Datrium go GA

datriumThis week Datrium announced that their DVX system is now generally available. I met these guys at VMworld 2015, and wrote a closer look at Datrium here. If you want a deeper dive into their solution, please read that post. But in a nutshell, their solution uses a combination of host side flash devices to accelerate read I/O, while at the same time writing to the Datrium hardware storage appliance (called a NetShelf). The NetShelf provides “cheap, durable storage that is easy to manage”. The DVX architecture presents the combined local cache/flash devices and NetShelf as a single shared NFS v3 datastore to your ESXi hosts.

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VSAN Stretched Cluster – some possible warnings

vsan_stretch_graphic_v02_300dpi_01_square140We are hearing about a number of VSAN stretched cluster implementations going on at the moment, which is great news. I just set up such a configuration once again in my lab as we look at some various scenarios for the next release of VSAN. Now, for anyone looking at implementing VSAN stretched cluster, there is the VSAN 6.1 stretched cluster guide which should be your first port of call. However I noticed that once VSAN stretched cluster is implemented, you get a few warnings that you typically wouldn’t see in standard VSAN deployments. That is what I want to call out here.

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Where are they now? Recent changes in the storage space

watnThe storage space has been a very exciting space over recent years. There have been so many new start-ups and new innovations, that it becomes difficult to keep track sometimes. More recently, there has been a lot of news around mergers, acquisitions and IPOs in the storage industry. It got me thinking about a lot of the changes we have seen over the past 3-4 years in the storage market. Just for my own interest, I went back over many of my blogs, and the various conversations I had with people at various VMworld events and VMUG meetings, and tried to see where a lot of these companies/products are now, and what they are currently doing. Now, I am not going to mention every single vendor here. I’m simply trying to highlight the ones that were acquired or merged or indeed IPO’ed (and in some cases are no longer with us) during this period.

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Snapshot Consolidation changes in vSphere 6.0

This is something I only learnt about very recently, and something I was unaware of. It seems that we have made a major improvement to the way we do snapshot consolidation in vSphere 6.0. Many of you will be aware of the fact that when they VM is very busy, snapshot consolidation may need to go through multiple iterations before we can successfully complete the consolidation/roll-up operation. In fact, there are situations where the snapshot consolidation operation could even fail if there is too much I/O.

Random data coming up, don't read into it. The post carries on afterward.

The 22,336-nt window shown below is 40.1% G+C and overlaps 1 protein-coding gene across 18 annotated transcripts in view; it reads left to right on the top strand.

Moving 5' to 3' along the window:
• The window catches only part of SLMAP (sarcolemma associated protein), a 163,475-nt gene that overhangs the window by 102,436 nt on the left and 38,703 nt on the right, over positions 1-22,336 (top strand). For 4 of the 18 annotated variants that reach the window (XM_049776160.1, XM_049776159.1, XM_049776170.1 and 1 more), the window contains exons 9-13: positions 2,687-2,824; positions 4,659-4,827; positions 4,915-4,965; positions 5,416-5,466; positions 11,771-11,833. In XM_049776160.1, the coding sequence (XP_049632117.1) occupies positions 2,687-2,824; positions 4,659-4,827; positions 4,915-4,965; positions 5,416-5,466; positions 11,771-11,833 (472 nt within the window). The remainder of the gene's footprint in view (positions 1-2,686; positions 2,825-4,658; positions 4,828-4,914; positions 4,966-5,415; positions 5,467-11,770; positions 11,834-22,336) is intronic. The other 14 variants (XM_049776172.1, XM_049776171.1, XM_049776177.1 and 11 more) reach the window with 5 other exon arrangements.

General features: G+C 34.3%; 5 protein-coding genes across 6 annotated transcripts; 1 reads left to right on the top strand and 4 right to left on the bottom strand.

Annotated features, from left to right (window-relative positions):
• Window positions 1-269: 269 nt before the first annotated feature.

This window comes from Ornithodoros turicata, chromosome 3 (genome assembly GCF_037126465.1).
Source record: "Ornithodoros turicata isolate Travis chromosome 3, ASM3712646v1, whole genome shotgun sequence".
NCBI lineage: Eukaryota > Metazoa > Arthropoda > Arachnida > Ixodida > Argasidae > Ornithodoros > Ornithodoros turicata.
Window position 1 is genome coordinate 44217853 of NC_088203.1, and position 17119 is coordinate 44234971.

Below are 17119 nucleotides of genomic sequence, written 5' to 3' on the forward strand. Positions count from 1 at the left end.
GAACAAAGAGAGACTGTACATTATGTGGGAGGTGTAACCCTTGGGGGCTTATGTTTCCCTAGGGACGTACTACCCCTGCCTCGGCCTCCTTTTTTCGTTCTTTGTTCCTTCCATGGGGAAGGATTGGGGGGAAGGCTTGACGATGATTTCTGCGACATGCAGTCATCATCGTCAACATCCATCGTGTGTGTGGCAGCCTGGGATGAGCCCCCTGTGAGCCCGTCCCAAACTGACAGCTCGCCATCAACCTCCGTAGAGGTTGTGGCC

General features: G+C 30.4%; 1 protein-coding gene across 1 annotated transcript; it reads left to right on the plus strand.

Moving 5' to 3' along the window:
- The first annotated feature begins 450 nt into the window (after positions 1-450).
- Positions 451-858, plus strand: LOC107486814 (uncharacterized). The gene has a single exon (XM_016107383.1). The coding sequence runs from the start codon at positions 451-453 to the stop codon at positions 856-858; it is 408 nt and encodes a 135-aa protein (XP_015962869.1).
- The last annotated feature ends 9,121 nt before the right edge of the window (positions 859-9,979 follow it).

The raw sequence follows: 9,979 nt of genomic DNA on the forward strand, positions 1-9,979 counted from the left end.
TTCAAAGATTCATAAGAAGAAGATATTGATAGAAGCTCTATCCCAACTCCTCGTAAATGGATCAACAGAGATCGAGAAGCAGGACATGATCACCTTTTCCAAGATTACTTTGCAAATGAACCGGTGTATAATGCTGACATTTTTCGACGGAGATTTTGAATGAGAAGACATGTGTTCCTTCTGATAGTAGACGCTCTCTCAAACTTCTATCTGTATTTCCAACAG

What we did previously is used a helper snapshot, and redirected all the new I/Os to this helper snapshot while we consolidated the original chain. Once the original chain is consolidated, we then did a calculation to see how long it would take to consolidate the helper snapshot. It could be that this helper snapshot has grown considerably during the consolidate operation. If the time to consolidate the helper is within a certain time-frame (12 seconds), we stunned the VM and consolidated the helper snapshot into the base disk. If it was outside the acceptable time-frame, then we repeated the process (new helper snapshot while we consolidated original helper snapshot) until the helper could be committed to the base disk within the acceptable time-frame.

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VSAN.ClomMaxComponentSizeGB explained

In the VSAN Troubleshooting Reference Manual, the following description of VSAN.ClomMaxComponentSizeGB is provided:

By default VSAN.ClomMaxComponentSizeGB is set to 255GB. When Virtual SAN stores virtual machine objects, it creates components whose default size does not exceed 255 GB. If you use physical disks that are smaller than 255GB, then you might see errors similar to the following when you try to deploy a virtual machine:

There is no more space for virtual disk XX. You might be able to continue this session by freeing disk space on the relevant volume and clicking retry.

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Losing the VASA Provider and/or vCenter Server in VVols

VVolsWith the release of vSphere 6.0 earlier this year, VMware introduced the eagerly anticipated VVols or Virtual Volumes. As we see more and more traction around VVols, a specific question has come up a number of times already. The question is basically: “What happens to VVols if I lose my VASA Provider or my vCenter Server, or indeed both of these components? Will I still have access to my devices?”.

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A new vRealize Log Insight Content Pack for VSAN

loginsight-logoAttention VSAN users. A new Log Insight content pack has just been released specifically for Virtual SAN. For those of you not familiar with Log Insight, this product does automated log management through log analytics, aggregation and search. It allows administrators to analyze terabytes of logs, perform smart parsing to discover structure in unstructured data, and enable interactive, real-time search and analytics through a GUI-based, easy to use interface.

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